Becoming The Iron You
An analysis of training volume for long distance triathletes
Back in May, I spent a fascinating week in the company of the iron men and ladies at Club La Santa, watching them prepare for Ironman® Lanzarote. We volunteered on the day - and spent six surreal hours in T2, rubbing sun cream into triathletes who had just finished biking. After hours of exertion in the hot sun, there were lots of very weary people, with nothing between them and rest, except for the small matter of a 26.2 mile run.
Quite amazingly, it didn't put me off the idea of triathlon - indeed, I came away with the crazy notion of a five year plan to get myself to the point where I too could become a 'long distance triathlete'. It feels far enough away that I might be able to bend reality sufficiently by then to make it physically possible.
The obviously huge consideration is the amount of training needed in order to stand a chance of making it through the day if not unscathed, then with as little scathing as possible. Although most competitors looked a bit tired, there was very little outwardly-expressed doubt as they fuelled up, changed socks, and took a moment to contemplate what lay ahead.
One of the benefits of being the editor of Fetcheveryone is the chance to mine for patterns in thousands of race and training experiences. Now obviously, doing a full distance triathlon is not everyone's cup of tea (I'm gonna need some sugar in mine, and plenty of brandy), but there have been 384 brave attempts recorded on the site over the last dozen years. And of these, 194 are accompanied by a full record of everything that happened in training during the 12 months before the race.
The first thing to ask is "how much training is involved?" - so you can work out whether it's a feasible thing to fit into your life. The result from our triathletes, looking at the average for the entire year is an almost-amazingly neat one hour per day (1h2mins if you must know, or 378 hours in the year). Of course, there's a lot of variation - but 80% of our sample trained between 40 and 94 minutes a day - so an hour seems a fair compromise.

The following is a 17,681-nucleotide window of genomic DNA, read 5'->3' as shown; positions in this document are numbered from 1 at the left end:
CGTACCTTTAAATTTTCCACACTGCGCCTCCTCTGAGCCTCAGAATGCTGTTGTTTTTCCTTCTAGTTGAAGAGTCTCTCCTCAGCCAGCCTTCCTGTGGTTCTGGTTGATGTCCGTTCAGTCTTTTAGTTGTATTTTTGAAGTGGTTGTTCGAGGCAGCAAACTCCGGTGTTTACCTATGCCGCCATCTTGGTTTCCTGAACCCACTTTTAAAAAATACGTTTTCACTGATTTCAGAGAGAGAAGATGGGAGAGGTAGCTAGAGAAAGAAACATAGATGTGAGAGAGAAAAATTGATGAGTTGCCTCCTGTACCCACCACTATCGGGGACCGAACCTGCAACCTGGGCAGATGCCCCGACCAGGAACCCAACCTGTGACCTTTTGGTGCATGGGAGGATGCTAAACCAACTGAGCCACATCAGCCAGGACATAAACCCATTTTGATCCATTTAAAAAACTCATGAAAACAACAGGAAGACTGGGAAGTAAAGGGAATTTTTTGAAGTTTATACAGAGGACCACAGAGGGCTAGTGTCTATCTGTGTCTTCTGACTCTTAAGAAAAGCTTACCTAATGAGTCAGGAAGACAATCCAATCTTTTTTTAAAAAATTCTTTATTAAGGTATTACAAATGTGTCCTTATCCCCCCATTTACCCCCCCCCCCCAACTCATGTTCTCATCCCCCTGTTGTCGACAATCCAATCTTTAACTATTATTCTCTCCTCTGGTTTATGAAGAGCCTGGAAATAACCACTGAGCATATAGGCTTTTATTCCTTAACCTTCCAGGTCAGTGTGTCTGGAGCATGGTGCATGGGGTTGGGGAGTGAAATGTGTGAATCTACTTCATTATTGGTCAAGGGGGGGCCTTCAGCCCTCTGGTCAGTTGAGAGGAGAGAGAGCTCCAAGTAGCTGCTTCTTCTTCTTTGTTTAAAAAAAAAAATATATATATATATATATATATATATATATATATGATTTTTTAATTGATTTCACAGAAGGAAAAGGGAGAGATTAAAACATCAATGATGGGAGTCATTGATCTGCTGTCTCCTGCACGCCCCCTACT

As we've noticed when looking at running, there's a correlation between training volume and outcome. Despite plenty of variation amongst individuals, grouping athletes by their finishing time tends to group them around a training volume too. The sub-13 ironfolks tend to exceed the hour a day average, and the sub-14 crew fall just short.
If you're a pure-play runner who trains at nine minutes a mile, 378 hours would make for a 2,500 mile year, which would put you in rare company indeed (less than a hundred Fetchies in 2015). That sounds pretty tough, but the saving grace for sore knees is that swimming and biking take up a good share of that time. How much? Here's the breakdown in percentage terms, along with some figures for a middle-of-the-pack athlete:
So the typical running requirement is a slightly more manageable 982 miles, if you're willing to pay for it by cycling 2721 miles and swimming 74! Only two triathletes put swimming first. Biking was the most time-consuming, with 131 athletes giving it top billing on their schedules.
Here's a diagram showing how lava formed the island of Lanzarote - or alternatively, it shows all our triathletes, ordered by overall training time from least to most. About 10% get by with less than 300 hours, and at the other end, some are willing to put in well over 500 hours.
Despite the very real possibility that long distance triathletes might be hovering on the edge of insanity, they are not crazy enough to go out and do exactly one hour every day, for the entire year. Even the most rudimentary training plan involves some sort of build up, with a bit of a cutback before the race to help ensure you're itching for it. By splitting the year into 13 four-week blocks, I was able to look at the percentage of training in each, to see the shape of the training year:
One thing we know about triathlon is that it's quite a seasonal sport. Of all the long distance triathlons listed on Fetcheveryone, 84% of them are between June and September. So the shape of the first part of this graph could be a reflection of the triathlon 'season', when most athletes will be competing regularly in the summer months. But then we see a steady build up from about 40 weeks out, with a peak in the penultimate four week period. This peak contributes 11.1% of all the training - and if we plug that figure back into what we found earlier, our mid-pack athlete will peak with a four week block of 42 hours of training. Using the same exchange rates as earlier, that's roughly 8 miles in the water, 300 on the bike, and 110 on foot.
Even the gentler end of that graph, with 5.4% of the training volume, means that the flatlands of ironman training are 20 hour months - and right now, that still feels like more of a mountain. Sure, I've put in a few in the last dozen years - but they are anything but normal. Clearly, there's some way to go - but it's nice to get a flavour of what lies ahead!
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